up to a point. If a power bank has high output (say, 4.8A) and will work with high output (2A) charger, then it is charging your device and will recharge itself anyway. However, for example, if you have Quick Charge 3 chargers and devices that work with Quick Charge 3, then it is understood to be a quick charge 3 power bank; You can charge it fast and then use that energy to charge your smartphone at a speed.

1. Aukey PB-50 10000mAh Dual Port

Aukey Charger is slightly larger than Compact Anker, but it is a thinner, light power bank altogether. It is impressive that it packs 10,000 MAH batteries and dual USB type A output, in which it is rated for 5V / 1A output and the second is rated for 5V / 2A. While you can charge only one device fast at the same time, you can use the second, lower-watt output to charge some Bluetooth headphones or to top-up another phone.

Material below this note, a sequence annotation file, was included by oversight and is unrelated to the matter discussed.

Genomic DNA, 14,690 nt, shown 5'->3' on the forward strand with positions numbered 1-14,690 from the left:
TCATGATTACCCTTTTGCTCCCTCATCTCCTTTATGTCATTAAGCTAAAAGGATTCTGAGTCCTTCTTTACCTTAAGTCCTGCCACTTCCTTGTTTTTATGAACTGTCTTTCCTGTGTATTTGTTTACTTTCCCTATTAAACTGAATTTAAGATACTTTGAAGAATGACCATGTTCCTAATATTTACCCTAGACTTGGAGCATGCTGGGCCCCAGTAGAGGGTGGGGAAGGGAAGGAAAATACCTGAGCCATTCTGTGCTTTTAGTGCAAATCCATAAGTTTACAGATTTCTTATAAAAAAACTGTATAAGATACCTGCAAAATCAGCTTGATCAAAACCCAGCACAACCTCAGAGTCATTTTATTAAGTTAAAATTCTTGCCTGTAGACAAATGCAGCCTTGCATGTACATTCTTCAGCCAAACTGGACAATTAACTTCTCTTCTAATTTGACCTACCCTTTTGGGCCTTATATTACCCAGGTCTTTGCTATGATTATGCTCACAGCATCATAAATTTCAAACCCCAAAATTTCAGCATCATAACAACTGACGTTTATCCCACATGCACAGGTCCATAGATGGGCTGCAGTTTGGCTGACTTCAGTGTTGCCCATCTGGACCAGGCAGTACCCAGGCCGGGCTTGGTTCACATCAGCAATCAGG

It is also a relatively fast charger, Xperia XA1 is pressing ULTRA 26% within thirty minutes and 49% within an hour. It is not very fast when charging itself, it takes about seven hours to kill full capacity, and four LED indicators give only the most basic idea of ​​the current level. The same, this is a well-built, slimline dual port charger and is a good companion to go on any trip.

2. Aukey PB-Y13 10000mAh Power Bank with PD

If you have a recent smartphone with a USB-C connection, then it is a power bank to pack. The 10,000 MAH battery is twice good for charging the biggest phone and leaves a little juice for the top-up, yet it is still a diligent effort, weighing only 15 mm thick and 245 grams in weight.